There was an interesting article in this weekend’s Wall Street Journal, “Microsoft CEO Search Reveals Board
Rifts.” The big question was if Microsoft’s next CEO should be a
product visionary or someone who can effectively manage a global business with dozens of moving parts. To me this is the wrong question; running the business and developing extraordinary products are both required. By defining the job
before defining the person, the assessment then involves how the person hired
would accomplish both tasks.
Earlier this year, I saw an ad for Facebook’s VP of Human Resources. It
listed a bunch of experience requirements interlaced with some generic
responsibilities and hyperbole. To me this is backwards. It’s far better to
define the job before defining the person. If a person has successfully
accomplished something similar, he or she has exactly the level of skills,
experience and academics required. The worked required to be done determines the
skills needed, the skills needed don't define the work required.
I’m amazed that 80-90% of the job descriptions listed on LinkedIn or found on
Indeed.com still emphasize experience, skills and academics. Yet 80-90% of the
people who get promoted internally into these same spots don’t have the
experience, skills and academics listed as required for someone hired from the
outside. What they have is something far better – a track record of performance
that indicates they can take on a bigger role in the company. Not surprising, by
assessing performance rather than skills, the probability of their success is
more predictable, too. There is no reason the same performance-based process
used for promoting people internally can’t be applied for external hires. It
can, by defining the job before defining the person.
When I first became a recruiter in the late 1970s, the idea of using
skills-infested job descriptions made no sense. It still makes no sense. Since I
had a background in engineering and manufacturing, for those early assignments
I’d just take a tour of the plant with the hiring manager and have the manager
identify the things the person hired had to fix, improve or upgrade. Once these
were defined, hiring managers had no problem agreeing to assess candidates based
on their past performance accomplishing similar tasks. Not surprising, the
people hired achieved the objectives as defined. More surprising, they all
possessed enough of the skills and experiences required to do the work, but they
were rarely in the mix or level described in the job description.
Over the next 30 years we successfully used this same concept for finding,
assessing and hiring people in all types of jobs ranging from camp counselors at
the YMCA, to mid- and senior management positions at companies of all sizes and
in a variety of industries. The only common prerequisite to success in all of
these assignments was the need to define the job before defining the person. In
the late 1990s, the Gallup Group published their Q12 criteria for maximizing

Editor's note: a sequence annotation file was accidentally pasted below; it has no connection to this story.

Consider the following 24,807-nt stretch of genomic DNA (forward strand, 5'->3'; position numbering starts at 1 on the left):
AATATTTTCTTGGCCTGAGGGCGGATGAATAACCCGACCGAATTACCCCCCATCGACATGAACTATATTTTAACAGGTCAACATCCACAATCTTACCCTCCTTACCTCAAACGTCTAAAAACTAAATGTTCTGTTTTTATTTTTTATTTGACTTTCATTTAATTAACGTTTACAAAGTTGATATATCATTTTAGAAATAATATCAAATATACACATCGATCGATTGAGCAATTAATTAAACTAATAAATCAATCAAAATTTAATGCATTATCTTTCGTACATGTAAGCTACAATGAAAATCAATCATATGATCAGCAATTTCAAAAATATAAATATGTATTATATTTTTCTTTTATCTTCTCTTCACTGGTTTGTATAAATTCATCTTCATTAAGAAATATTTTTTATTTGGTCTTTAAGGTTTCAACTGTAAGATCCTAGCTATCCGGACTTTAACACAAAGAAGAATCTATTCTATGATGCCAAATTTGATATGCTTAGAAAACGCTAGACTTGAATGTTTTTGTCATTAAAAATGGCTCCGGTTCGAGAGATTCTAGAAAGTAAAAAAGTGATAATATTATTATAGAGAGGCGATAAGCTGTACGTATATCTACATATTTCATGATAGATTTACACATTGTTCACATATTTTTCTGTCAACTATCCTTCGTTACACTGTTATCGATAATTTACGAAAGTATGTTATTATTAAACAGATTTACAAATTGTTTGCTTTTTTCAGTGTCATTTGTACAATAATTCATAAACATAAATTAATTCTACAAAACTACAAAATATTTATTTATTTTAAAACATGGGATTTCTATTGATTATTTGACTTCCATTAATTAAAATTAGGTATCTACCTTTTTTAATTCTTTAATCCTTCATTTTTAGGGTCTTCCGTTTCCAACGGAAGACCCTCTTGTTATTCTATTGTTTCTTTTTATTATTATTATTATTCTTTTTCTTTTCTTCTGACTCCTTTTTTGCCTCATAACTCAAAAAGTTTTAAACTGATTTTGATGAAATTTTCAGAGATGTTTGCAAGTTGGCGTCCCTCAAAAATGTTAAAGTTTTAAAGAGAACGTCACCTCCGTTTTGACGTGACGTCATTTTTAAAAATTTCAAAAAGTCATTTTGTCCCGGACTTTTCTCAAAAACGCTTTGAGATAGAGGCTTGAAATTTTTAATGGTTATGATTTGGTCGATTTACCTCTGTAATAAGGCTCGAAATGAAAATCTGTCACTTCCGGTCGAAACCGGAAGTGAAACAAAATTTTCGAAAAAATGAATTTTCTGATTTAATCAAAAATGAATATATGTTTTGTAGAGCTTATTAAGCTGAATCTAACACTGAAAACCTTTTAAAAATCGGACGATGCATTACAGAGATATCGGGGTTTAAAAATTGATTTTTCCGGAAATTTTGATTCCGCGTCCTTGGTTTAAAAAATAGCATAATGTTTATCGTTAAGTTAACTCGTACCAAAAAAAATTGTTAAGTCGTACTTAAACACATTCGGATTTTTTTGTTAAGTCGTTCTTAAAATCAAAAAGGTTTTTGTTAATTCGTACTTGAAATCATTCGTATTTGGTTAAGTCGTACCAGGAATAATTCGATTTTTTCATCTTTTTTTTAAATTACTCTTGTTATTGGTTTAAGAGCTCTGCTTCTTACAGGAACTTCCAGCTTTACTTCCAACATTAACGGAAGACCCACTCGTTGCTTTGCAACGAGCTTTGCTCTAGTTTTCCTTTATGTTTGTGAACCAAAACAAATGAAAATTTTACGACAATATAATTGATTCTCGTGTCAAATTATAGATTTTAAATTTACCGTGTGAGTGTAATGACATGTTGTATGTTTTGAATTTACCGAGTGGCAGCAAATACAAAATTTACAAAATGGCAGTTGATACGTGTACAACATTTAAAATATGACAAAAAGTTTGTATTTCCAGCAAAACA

employee performance in First, Break All the Rules – What the
World’s Greatest Managers Do Differently. Number one on the
list: clarify job expectations up front. Google recently “discovered” this same
management secret as part of their Project Oxygen, defining what it took to be a
great Google manager.
It seems obvious that if a company wants to hire people who are both
competent and motivated to do the work required, they need to start by defining
the work required. Yet somehow this basic concept is lost when a new job opens
up. Instead of defining the job, managers focus on defining the person. The end
result is not a job description at all, but a person description. This limits
the selection pool to a narrow group of people just like the people the company
has hired in the past. By default, this precludes expanding the company’s
diversity hiring program or raising the company’s overall talent level.
The common excuse for retaining the status quo is compliance: the government
makes us do it. This is hogwash. As part of the research for my latest book,
The Essential Guide for Hiring & Getting
Hired, I asked one of the top labor attorney’s in the
country, David Goldstein from Littler Mendelson, to review the idea of using
performance objectives to define the job, rather than skills. Here are a few of
his comments (you’ll find his full report in the book):
By creating compelling job descriptions that are focused on key
performance objectives, by using advanced marketing and networking concepts to
find top people, by adopting evidence-based interviewing techniques, and by
integrating recruiting into the interviewing process, companies can attract
better candidates and make better hiring decisions.
A properly prepared performance profile can identify and document the
essential functions of a job better than traditional position descriptions,
facilitating the reasonable accommodation of disabilities and making it easier
to comply with the Americans with Disabilities Act and similar laws.
Focusing on “Year 1 and Beyond” criteria may open the door to more
minority, military, and disabled candidates who have a less “traditional” mix of
experiences, thereby supporting affirmative action or diversity
Hiring a more diverse and talented workforce starts by defining the work
required for success, not the skills, experiences and academics needed to do the
work. This is not rocket science, just commonsense, but apparently commonsense
is not one of the skills required for hiring people.
Originally Posted On: LinkedIn By: Lou Adler
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